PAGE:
Eat less meat to cut drug resistance, says study

Dyna Rochmyaningsih
Jakarta – Cutting meat consumption is one of three strategies that an international team of scientists recommends to tackle the rising problem of antibiotic resistance stemming from abundant use in animal farming.In a study published in the journal Science in September, the scientists also recommend caps on antibiotic use and levying user fees on buyers of farm antibiotics which would effectively make it more expensive and discourage excessive use.
About 80 percent of all antibiotics are consumed by farm animals. Farmers resort to antibiotics, generally administered through animal feed or low-dose injections, to improve nutrition and hygiene for their livestock. However, the drugs turn farm animals into major sources of antibiotic resistance, according to the study.
In September 2016, the UN General Assembly highlighted the urgency of limiting antibiotic use in animal farms which is the leading cause of drug resistance. The global consumption of antibiotics by food animals, estimated at 131,109 tonnes in 2013, is projected to reach 200,235 tonnes by 2030.
According to Ramanan Laxminarayan, an author of the study and director of the Centre for Disease Dynamics, Economics, and Policy, Washington, while some countries are already making efforts to decrease the use of antibiotics on animal farms, the results are yet to be assessed.
China, the largest consumer of farm antibiotics, has advised its citizens to cut meat consumption to 40 – 70 grams per person per day or about half of the current consumption. For comparison, the United States consume a very high 260 grams of meat per person per day. Europe has enforced capping regulations and the World Bank has proposed a ‘user fee’ to be imposed on those buying antibiotics for farm animals.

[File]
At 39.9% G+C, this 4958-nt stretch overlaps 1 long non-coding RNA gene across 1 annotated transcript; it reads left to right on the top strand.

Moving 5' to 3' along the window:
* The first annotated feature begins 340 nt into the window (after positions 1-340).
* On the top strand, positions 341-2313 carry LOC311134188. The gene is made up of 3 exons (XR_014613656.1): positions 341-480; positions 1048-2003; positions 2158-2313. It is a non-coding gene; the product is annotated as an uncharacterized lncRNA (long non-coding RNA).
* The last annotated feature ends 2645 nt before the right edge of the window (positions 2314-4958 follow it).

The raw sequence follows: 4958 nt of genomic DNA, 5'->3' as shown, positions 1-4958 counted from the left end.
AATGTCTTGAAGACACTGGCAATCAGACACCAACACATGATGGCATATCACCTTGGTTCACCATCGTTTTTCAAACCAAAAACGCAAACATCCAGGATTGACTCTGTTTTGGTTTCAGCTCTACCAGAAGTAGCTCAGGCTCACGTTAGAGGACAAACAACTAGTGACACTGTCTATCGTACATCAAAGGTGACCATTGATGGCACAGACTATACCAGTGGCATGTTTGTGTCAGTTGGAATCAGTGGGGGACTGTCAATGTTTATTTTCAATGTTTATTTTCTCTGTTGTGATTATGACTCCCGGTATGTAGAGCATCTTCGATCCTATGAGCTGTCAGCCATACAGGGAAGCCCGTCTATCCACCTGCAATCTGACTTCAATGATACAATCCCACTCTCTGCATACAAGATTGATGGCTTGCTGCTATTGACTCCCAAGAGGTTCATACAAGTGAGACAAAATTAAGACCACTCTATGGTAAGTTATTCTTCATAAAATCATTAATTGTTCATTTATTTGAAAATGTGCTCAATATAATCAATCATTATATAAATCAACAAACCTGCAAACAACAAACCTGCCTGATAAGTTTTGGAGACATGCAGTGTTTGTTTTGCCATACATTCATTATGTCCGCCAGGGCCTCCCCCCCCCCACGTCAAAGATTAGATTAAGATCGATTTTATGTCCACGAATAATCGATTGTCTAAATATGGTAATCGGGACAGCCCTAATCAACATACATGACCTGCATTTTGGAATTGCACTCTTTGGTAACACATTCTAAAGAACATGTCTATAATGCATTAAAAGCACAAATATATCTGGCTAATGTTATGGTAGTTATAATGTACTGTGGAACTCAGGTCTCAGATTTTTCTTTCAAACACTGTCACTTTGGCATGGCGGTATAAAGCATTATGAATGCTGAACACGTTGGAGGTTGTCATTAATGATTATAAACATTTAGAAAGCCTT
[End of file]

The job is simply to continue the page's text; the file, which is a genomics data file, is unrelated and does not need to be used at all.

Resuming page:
According to the study, limiting per capita meat intake to 40 grams/person/day could result in reduction of antimicrobial use in animal farms by 66 per cent, while enforcing caps on antibiotic usage could result in a 64 per cent reduction. The user-fee strategy could also decrease antibiotic use by 30 per cent.
“We find that a combination of these three strategies could decrease the use of antimicrobials in animal farms by 80 per cent,” says Laxminarayan. “I think that inertia is our biggest challenge — maybe people will adopt these strategies when things get really worse.”
Riana Arief, director, Centre for Indonesian Veterinary Analytical Studies, points to the Indonesian agriculture ministry’s recent regulation prohibiting the use of antibiotics as feed additives. “Controlling antibiotic use is possible through regulation, strong enforcement and good surveillance,” she says.
Arief, however, thinks that limiting meat consumption and user-fee strategies may not work in countries with very low per capita meat consumption like Indonesia. Meat consumption in the country is still far below global standards and government policy is to boost meat production. Also, smallholders who rely on costly imported feed will be hit if a user fee is imposed, she says.
(This piece was produced by SciDev.Net’s Asia & Pacific desk.)